When a tree falls in a forest…

What is sound? Goes the scientific riddle. Sound is in theory, only perceived if the vibrations of air particles reach the ear and the signal reaches the brain. So if no one is around when a tree falls deep in the woods, then there is no sound.

But but…..the tree has fallen!

Yes, but did anyone hear it? Did it reach their ears? No inner ear vibrations, no signal reaching the brain, so therefore no sound has been made.


Trees fall, no matter how majestic they may appear. The once strong sapling that grew up, up, up towards the sky, the gleaming leaves providing shade for any being that may choose to take shelter underneath; the spreading branches that have sheltered many a bird or squirrel, and provided a play place for arboreal creatures – could suddenly be felled by a clap of thunder and a streak of lightning. Burnt branches, singed leaves – some may survive partially, and go on in that semi-dead state for a while before giving up the ghost.

Some trees may have taken a beating from hail, woodpeckers, even the occasional deer that chew on the bark. And cheerfully stood for years and years. More and more battering by the wind and hail, and the tree bends sharply……sways in crazy ways. Branches fall off, some snapping twigs falling here and there with nary a sound – because, technically, there is no sound unless someone hears it. And one day, termites build nests and eat at the base – slowly drilling away, making the main trunk more and more porous until the great tree does down in a glorious downward arc, giving one final sigh before lying on its side.

No sound is made because there is no one to hear it.


Some humans go out like that and no one knows until they are gone.

Outwardly, they are successful. They have all the trappings of success – a giant house, good amount of savings, a family – some are even well-known in the community. Like the CEO of Cafe Coffee Day. A pioneer in his own way, with a vision to build conversation around a cup of coffee in a nice ambiance – with many many franchises around India, and some plans for global expansion too. His career graph went up, up and up. He was married to the daughter of a famous and powerful politician, and was by any measure, a billionaire.

Some business decisions that did not go the way he planned, some setbacks – and his mind, used to success and having struggled through the years to build that success, could not take it anymore……The higher you go, the more alone you are…..And so it went that in a remote island far away, a tree fell. No one heard, and a life is gone.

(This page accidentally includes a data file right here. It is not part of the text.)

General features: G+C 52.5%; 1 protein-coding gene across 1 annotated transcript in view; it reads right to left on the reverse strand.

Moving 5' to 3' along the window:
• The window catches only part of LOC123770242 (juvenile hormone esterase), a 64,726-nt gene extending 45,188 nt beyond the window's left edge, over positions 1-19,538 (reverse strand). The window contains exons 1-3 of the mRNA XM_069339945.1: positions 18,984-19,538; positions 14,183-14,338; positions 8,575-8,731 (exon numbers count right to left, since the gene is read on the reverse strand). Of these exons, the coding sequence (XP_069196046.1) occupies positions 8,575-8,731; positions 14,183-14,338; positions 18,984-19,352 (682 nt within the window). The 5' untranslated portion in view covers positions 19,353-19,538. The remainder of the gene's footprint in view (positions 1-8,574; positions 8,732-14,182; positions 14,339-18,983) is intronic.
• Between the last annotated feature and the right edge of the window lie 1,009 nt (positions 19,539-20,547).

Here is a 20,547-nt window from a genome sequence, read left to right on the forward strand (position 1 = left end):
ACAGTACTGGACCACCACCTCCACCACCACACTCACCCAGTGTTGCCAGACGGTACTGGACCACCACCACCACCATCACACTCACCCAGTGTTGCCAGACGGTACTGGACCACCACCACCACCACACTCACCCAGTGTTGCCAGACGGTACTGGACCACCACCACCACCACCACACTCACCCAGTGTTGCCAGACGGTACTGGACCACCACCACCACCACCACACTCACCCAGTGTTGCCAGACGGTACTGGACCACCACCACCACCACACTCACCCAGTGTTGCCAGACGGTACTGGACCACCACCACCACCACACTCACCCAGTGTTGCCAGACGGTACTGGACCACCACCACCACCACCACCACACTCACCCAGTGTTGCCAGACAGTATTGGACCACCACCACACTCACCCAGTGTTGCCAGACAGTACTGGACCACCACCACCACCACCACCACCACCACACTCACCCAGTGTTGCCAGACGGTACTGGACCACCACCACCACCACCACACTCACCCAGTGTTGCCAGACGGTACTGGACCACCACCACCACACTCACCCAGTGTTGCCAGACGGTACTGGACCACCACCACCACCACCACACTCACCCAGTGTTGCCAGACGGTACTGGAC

By his own admission, the value of his assets exceed his debts. He even wrote saying that the company and family can recover from all the debt selling assets and have a comfortable life with what remains. He just could not handle what he perceived as having failed – failed as an entrepreneur! After 30+ years of building a business providing employment to thousands, he saw himself as a failure.


Depression can be a beast. What lies on the other side of depression could be perfectionism…. The constant measurement of oneself and one’s abilities, the pressure to keep up appearances, the need to project one’s success with images on social media (no matter what the reality is in one’s life), the repeated battery of such images from others, and the desire to live and project a “perfect” life, they all take a toll.

The need is for the graph to go up, up, up. If you are employed, are you earning as well as your peers? Are you pushing yourself enough to move to the next level? If not, some day the axe may fall. A film star is only as successful as the last Friday’s matinee collections. The rat race can be relentless. Anxiety looms and brings on physical symptoms – headaches, insomnia, demons one battles in silence while balancing and trying to do one’s best. Sometimes this can feel like trying to keep everyone afloat while one is already sinking. Does it have to be so hard?

No one cries freely anymore, because crying and releasing emotions feels like a failure. And oftentimes, in this hyper-connected world, there are no real connections. People don’t drop by a friend’s home to share their feelings over a cup of tea. Everything needs to be scheduled because people are on the run; even going on a run needs to be scheduled!


If a tree falls in the woods, is there a sound?

If there is no shoulder to cry on where do the tears go? Are feelings only feelings when expressed? If something remains unexpressed, is that a feeling?

Is a failure a failure only when perceived by others? If we fail and no one sees or comes to know about it, is that a failure?

If we succeed and that goes unnoticed, is that success? If someone appears more successful, then are we failures in comparison?

If we set a bar and fall short of it, but have achieved far beyond what many can imagine, is that success or failure? Without comparing with others, just comparing oneself to oneself – if year to year, one is not more creative/inventive/accomplished, is that success or failure? Does there need to be a comparison? Do we need to constantly improve? What is improvement? Is it chasing moving targets?